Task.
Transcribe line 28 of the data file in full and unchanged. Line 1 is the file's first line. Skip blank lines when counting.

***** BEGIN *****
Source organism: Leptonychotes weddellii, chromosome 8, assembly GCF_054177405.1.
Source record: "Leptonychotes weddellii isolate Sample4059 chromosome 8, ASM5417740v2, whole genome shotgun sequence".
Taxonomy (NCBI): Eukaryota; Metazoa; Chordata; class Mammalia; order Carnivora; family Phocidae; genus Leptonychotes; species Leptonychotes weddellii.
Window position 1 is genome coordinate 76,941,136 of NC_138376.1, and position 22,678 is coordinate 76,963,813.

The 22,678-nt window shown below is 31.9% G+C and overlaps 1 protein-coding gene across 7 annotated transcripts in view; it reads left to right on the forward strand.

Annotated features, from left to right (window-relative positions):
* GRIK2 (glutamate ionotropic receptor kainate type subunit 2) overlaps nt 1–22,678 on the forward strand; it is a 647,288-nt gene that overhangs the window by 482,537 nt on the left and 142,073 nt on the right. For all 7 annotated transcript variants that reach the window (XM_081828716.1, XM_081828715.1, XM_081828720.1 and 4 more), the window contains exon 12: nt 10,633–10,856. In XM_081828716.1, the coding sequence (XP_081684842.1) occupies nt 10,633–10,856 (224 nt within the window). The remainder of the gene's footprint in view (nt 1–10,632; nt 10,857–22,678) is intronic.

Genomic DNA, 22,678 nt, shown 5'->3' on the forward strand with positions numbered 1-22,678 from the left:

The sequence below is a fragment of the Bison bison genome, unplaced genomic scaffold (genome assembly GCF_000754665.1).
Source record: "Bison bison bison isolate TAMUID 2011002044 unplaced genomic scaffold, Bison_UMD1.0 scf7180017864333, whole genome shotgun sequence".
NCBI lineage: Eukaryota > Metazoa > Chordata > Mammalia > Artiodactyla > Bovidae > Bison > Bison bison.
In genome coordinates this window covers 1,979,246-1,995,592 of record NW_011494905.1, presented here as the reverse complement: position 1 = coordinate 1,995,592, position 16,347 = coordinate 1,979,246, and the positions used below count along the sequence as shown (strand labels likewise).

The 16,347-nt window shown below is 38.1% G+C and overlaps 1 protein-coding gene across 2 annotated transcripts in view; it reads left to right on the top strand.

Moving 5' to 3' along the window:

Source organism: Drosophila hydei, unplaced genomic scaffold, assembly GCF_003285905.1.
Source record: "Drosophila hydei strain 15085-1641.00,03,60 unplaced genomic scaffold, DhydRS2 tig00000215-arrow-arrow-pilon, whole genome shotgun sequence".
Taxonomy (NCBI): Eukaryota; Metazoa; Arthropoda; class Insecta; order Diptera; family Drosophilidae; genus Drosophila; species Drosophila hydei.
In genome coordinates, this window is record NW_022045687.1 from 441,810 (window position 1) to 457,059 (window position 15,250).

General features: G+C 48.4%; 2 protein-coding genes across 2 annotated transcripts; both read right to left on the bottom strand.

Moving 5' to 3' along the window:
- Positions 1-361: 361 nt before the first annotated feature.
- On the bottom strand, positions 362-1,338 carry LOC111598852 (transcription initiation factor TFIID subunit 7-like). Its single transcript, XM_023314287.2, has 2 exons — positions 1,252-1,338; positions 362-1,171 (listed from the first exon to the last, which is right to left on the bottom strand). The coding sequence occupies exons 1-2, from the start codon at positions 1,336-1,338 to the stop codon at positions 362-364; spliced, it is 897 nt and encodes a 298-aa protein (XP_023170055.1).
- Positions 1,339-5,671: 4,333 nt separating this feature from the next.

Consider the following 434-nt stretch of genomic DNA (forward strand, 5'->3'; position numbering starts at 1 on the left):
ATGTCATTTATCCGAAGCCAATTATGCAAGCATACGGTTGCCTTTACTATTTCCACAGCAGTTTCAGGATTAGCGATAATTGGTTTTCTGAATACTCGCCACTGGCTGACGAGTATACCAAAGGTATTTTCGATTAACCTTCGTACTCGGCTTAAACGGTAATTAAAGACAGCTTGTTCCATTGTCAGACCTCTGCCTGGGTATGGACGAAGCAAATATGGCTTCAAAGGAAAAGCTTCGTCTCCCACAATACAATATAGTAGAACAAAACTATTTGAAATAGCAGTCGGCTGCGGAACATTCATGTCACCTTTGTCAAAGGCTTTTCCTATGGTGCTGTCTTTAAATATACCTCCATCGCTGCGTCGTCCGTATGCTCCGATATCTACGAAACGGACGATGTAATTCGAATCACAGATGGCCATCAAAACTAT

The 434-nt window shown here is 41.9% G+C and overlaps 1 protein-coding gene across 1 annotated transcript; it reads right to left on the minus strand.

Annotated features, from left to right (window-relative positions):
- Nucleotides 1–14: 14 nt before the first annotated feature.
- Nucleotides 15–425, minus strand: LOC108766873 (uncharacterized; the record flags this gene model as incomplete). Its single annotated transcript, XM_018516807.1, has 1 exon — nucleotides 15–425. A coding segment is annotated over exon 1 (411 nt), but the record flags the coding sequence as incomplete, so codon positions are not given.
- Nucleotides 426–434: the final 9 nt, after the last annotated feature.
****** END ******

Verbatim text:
- Nucleotides 1–14: 14 nt before the first annotated feature.